Final decisions regarding prioritisation for vaccine and antivirals will be made on the basis of information emerging from the early stages of the pandemic about the virus and those groups most at risk. The UK National Influenza Pandemic Committee, chaired by the chief medical officer, will provide additional advice as required during the pandemic.
We understand that some trusts are already under financial pressures and may have to make difficult decisions in allocating resources. However, we have greatly increased the amount of money going into the NHS and those trusts with deficits have financial recovery plans in place.
Mr. Burstow: To ask the Secretary of State for Health (1) what assessment her Department has made of the effect of the decision in R v. Leonard Cheshire Foundation  H.R.L.R.30 on the enforceability of provisions of the Human Rights Act 1998 by those using services provided by organisations registered under the Care Standards Act 2000;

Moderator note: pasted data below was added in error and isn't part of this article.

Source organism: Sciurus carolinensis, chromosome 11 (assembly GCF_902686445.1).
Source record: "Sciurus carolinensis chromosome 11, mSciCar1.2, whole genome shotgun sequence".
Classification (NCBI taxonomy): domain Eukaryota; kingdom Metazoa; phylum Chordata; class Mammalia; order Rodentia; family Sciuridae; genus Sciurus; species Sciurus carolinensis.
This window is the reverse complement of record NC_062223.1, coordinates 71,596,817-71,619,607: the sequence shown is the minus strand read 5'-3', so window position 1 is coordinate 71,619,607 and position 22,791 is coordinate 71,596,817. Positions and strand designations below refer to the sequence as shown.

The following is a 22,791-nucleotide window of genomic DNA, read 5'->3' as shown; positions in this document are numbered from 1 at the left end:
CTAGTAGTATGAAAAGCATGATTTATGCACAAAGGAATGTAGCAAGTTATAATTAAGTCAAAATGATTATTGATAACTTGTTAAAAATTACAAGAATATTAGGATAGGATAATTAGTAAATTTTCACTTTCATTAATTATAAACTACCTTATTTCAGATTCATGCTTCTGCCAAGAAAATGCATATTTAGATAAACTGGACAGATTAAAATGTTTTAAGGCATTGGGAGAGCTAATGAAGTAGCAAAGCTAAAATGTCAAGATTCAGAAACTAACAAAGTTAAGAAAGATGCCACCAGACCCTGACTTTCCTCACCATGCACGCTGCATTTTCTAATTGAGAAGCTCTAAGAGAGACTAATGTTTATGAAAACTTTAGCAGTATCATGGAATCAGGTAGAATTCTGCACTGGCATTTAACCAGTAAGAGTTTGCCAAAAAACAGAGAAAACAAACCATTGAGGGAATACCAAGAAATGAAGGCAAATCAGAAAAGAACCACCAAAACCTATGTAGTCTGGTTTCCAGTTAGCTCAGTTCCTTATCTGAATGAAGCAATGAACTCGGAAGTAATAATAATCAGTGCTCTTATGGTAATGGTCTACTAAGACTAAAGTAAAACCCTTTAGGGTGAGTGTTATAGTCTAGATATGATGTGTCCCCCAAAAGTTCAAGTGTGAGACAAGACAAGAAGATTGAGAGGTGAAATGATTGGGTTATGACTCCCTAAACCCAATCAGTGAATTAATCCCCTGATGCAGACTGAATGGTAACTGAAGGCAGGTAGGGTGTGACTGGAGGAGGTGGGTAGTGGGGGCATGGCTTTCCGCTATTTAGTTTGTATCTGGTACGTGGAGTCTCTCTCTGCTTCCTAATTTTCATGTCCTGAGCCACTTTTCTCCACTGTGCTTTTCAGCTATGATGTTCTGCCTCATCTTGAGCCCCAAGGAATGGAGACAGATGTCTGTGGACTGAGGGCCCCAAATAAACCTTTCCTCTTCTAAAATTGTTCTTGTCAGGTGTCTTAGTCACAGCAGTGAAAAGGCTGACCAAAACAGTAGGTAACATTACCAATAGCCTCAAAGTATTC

Mr. Byrne: Consideration has been given to the application of the Human Rights Act to independent sector bodies carrying out national health service services, and to organisations registered under the Care Standards Act 2000. My noble Friend, Baroness Ashton recently said in parliamentary debate:
On the issue of public authority ... we share the disappointment about the way 'pubic authority' in the Human Rights Act has been interpreted by the courts. The narrow construction of the definition has not fulfilled our hopes and expectations. The Government are following the advice of the Joint Committee and adopting two strategies to approach the problem. First, ... we are actively seeking a suitable case in which to intervene to argue for a wider definition of public
Furthermore, we are issuing guidance on how the contracts between public authorities and private organisations for the provision of services may seek to protect convention rights. This is a very important area; noble Lords have referred to the need to think about it very carefully. It will benefit from careful consideration and will therefore be a matter for the discrimination law review to consider."
Mr. Amess: To ask the Secretary of State for Healthwhat incentives she plans to offer to pharmacists to offer (a) body mass index tests, (b) cholesterol tests, (c) blood pressure tests and (d) other health checks.